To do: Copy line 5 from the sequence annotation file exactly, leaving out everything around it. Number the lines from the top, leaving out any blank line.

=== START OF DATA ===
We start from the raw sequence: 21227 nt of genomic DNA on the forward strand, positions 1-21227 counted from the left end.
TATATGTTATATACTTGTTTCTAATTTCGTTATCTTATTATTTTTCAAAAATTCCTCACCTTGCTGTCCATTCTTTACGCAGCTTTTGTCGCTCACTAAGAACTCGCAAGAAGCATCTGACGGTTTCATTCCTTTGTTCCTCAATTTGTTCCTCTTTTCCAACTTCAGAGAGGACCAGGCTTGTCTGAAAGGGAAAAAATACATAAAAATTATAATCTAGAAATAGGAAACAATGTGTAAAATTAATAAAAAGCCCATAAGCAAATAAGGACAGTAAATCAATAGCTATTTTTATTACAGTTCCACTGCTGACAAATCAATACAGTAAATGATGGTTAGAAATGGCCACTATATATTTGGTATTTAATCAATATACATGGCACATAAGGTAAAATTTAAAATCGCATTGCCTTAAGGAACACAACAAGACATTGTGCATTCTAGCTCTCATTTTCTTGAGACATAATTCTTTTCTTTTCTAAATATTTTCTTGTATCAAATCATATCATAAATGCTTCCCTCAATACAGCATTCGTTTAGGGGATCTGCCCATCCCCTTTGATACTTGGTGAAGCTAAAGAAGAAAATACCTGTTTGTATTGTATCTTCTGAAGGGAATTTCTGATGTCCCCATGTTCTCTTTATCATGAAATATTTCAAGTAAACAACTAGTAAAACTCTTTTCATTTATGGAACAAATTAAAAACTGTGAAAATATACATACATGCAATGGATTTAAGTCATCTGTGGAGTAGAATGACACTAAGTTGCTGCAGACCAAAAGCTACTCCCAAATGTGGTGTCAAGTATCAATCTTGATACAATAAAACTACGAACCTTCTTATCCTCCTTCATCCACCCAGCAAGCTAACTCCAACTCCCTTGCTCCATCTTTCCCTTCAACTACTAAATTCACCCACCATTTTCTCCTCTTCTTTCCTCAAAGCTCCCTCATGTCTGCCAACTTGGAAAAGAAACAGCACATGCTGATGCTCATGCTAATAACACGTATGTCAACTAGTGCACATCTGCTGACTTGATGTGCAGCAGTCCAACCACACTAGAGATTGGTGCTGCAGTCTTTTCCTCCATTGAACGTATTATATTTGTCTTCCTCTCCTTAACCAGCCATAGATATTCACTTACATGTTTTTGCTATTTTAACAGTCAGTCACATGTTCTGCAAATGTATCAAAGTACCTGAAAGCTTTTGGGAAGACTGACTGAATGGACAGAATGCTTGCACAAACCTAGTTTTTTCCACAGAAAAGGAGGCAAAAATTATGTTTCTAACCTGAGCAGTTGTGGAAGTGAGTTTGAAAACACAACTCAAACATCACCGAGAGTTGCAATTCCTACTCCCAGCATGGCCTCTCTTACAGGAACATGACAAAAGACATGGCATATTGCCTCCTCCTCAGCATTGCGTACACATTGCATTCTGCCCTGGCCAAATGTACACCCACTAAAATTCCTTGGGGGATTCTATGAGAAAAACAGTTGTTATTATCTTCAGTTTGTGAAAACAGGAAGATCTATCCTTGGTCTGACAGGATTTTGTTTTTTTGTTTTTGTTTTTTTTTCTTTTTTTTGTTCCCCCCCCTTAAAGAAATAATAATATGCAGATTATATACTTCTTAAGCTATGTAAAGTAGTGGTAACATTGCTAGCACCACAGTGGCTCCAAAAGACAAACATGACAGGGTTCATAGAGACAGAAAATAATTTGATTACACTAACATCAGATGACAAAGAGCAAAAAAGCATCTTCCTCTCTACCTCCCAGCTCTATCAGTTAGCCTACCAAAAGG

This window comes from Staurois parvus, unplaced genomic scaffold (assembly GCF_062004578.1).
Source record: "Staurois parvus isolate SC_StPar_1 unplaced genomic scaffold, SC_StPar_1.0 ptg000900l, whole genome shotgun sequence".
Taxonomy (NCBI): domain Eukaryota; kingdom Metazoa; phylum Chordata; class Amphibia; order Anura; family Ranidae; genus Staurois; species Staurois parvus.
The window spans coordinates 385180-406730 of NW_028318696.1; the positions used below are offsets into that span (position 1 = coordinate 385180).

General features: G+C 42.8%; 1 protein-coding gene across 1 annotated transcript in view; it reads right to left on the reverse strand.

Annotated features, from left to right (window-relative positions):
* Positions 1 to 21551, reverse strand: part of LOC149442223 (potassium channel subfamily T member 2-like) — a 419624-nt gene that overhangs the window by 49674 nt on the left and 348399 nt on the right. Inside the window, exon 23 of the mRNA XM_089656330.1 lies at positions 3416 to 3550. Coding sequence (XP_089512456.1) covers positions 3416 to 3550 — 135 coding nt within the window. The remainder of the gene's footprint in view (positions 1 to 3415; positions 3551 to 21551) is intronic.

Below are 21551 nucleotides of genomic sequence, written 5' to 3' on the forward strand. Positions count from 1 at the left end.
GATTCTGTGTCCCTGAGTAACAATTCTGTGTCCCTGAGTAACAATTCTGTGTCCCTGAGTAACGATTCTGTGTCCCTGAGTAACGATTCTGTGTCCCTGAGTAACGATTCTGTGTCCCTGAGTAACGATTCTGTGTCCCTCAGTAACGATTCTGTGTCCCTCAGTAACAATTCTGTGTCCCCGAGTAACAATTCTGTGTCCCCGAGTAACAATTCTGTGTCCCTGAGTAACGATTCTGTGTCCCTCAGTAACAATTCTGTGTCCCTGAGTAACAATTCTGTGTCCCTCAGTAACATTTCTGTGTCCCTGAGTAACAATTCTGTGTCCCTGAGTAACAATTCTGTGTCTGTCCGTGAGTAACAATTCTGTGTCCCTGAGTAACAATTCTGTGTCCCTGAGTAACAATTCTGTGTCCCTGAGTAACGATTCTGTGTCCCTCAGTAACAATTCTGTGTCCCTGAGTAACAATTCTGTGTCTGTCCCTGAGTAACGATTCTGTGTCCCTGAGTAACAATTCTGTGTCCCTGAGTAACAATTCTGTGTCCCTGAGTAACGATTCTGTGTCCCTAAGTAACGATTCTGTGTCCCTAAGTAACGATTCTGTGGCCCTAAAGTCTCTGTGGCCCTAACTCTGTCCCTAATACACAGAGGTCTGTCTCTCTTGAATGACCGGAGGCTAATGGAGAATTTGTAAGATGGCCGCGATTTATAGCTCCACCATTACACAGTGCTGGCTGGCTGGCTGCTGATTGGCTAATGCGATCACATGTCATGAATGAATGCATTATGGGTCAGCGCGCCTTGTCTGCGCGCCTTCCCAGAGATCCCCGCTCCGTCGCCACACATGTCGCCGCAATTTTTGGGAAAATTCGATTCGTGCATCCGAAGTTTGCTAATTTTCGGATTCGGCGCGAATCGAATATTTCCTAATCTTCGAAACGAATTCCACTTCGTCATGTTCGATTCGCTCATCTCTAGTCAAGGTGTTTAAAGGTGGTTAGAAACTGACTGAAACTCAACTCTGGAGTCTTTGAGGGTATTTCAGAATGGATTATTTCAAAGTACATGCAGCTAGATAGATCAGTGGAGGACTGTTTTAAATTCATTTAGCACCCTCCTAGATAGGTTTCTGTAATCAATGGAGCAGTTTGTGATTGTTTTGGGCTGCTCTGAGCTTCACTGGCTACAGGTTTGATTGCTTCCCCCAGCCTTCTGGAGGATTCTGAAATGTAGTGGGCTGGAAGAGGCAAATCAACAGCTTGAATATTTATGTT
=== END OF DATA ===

Taxonomy (NCBI): domain Eukaryota; kingdom Metazoa; phylum Chordata; class Amphibia; order Anura; family Ranidae; genus Staurois; species Staurois parvus.